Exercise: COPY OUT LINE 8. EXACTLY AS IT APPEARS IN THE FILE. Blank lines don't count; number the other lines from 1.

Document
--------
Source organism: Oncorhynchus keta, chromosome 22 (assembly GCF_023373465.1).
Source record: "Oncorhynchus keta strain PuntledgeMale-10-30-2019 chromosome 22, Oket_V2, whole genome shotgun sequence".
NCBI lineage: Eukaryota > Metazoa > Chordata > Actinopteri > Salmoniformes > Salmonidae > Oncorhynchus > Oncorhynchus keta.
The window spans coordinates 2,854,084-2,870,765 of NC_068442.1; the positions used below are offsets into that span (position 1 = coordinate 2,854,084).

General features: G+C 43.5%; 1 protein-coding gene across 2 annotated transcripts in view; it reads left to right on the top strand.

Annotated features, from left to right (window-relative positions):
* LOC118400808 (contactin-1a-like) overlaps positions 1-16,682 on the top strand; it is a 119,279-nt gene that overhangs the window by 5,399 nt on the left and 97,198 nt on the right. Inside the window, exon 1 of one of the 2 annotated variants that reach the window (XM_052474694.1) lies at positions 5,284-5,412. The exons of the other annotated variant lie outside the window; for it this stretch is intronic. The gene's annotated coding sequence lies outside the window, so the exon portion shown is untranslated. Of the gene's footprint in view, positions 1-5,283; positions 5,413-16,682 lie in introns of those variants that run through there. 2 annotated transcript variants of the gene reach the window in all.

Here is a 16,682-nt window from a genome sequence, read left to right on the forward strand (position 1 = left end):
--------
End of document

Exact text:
Here is a 16,682-nt window from a genome sequence, read left to right on the forward strand (position 1 = left end):